Kv7/KCNQ/M-channels in rat glutamatergic hippocampal axons and their role in regulation of excitability and transmitter release

J Physiol. 2006 Oct 1;576(Pt 1):235-56. doi: 10.1113/jphysiol.2006.111336. Epub 2006 Jul 13.


M-current (I(M)) plays a key role in regulating neuronal excitability. Mutations in Kv7/KCNQ subunits, the molecular correlates of I(M), are associated with a familial human epilepsy syndrome. Kv7/KCNQ subunits are widely expressed, and I(M) has been recorded in somata of several types of neurons, but the subcellular distribution of M-channels remains elusive. By combining field-potential, whole-cell and intracellular recordings from area CA1 in rat hippocampal slices, and computational modelling, we provide evidence for functional M-channels in unmyelinated axons in the brain. Our data indicate that presynaptic M-channels can regulate axonal excitability and synaptic transmission, provided the axons are depolarized into the I(M) activation range (beyond approximately -65 mV). Here, such depolarization was achieved by increasing the extracellular K(+) concentration ([K(+)](o)). Extracellular recordings in the presence of moderately elevated [K(+)](o) (7-11 mm), showed that the specific M-channel blocker XE991 reduced the amplitude of the presynaptic fibre volley and the field EPSP in a [K(+)](o)-dependent manner, both in stratum radiatum and in stratum lacknosum moleculare. The M-channel opener, retigabine, had opposite effects. The higher the [K(+)](o), the greater the effects of XE991 and retigabine. Similar pharmacological modulation of EPSPs recorded intracellularly from CA1 pyramidal neurons, while blocking postsynaptic K(+) channels with intracellular Cs(+), confirmed that active M-channels are located presynaptically. Computational analysis with an axon model showed that presynaptic I(M) can control Na(+) channel inactivation and thereby affect the presynaptic action potential amplitude and Ca(2+) influx, provided the axonal membrane potential is sufficiently depolarized. Finally, we compared the effects of blocking I(M) on the spike after-depolarization and bursting in CA3 pyramidal neuron somata versus their axons. In standard [K(+)](o) (2.5 mm), XE991 increased the ADP and promoted burst firing at the soma, but not in the axons. However, I(M) contributed to the refractory period in the axons when spikes were broadened by a low dose 4-aminopyridine (200 microm). Our results indicate that functional Kv7/KCNQ/M-channels are present in unmyelinated axons in the brain, and that these channels may have contrasting effects on excitability depending on their subcellular localization.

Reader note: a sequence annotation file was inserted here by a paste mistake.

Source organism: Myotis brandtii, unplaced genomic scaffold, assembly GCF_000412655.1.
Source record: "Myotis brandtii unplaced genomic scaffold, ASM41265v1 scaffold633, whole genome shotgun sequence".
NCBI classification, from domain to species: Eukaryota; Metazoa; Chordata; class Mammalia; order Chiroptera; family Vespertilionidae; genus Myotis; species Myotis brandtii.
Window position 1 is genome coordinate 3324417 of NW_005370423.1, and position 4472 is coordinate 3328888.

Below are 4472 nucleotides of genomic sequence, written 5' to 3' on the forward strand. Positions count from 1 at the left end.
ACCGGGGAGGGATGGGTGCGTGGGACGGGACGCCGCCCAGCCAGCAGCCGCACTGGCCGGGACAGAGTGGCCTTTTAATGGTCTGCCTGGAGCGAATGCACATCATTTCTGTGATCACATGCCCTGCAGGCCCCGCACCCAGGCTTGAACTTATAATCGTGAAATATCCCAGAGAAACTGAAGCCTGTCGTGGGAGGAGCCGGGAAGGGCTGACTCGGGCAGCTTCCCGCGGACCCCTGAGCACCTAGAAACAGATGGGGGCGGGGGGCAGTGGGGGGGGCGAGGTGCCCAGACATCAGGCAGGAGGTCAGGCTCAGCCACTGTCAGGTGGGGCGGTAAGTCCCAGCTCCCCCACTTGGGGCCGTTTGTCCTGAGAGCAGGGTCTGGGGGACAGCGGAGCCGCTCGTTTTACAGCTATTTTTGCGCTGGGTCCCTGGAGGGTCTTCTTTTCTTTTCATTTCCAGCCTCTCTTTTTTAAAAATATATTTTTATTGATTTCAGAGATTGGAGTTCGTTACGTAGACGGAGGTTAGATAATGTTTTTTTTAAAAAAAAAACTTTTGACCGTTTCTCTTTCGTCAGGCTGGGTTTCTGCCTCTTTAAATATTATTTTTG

Publication types

  • Research Support, Non-U.S. Gov't

MeSH terms

  • 4-Aminopyridine / pharmacology
  • Action Potentials / drug effects
  • Action Potentials / physiology
  • Animals
  • Anthracenes / pharmacology
  • Anticonvulsants / pharmacology
  • Axons / metabolism*
  • Carbamates / pharmacology
  • Electrophysiology
  • Excitatory Postsynaptic Potentials / drug effects
  • Excitatory Postsynaptic Potentials / physiology
  • Hippocampus / metabolism*
  • KCNQ Potassium Channels / genetics
  • KCNQ Potassium Channels / metabolism*
  • Male
  • Models, Theoretical
  • Phenylenediamines / pharmacology
  • Potassium Channel Blockers / pharmacology
  • Potassium Channels, Voltage-Gated / genetics
  • Potassium Channels, Voltage-Gated / metabolism*
  • Rats
  • Rats, Wistar
  • Synaptic Transmission / drug effects
  • Synaptic Transmission / physiology


  • 10,10-bis(4-pyridinylmethyl)-9(10H)-anthracenone
  • Anthracenes
  • Anticonvulsants
  • Carbamates
  • KCNQ Potassium Channels
  • Phenylenediamines
  • Potassium Channel Blockers
  • Potassium Channels, Voltage-Gated
  • ezogabine
  • 4-Aminopyridine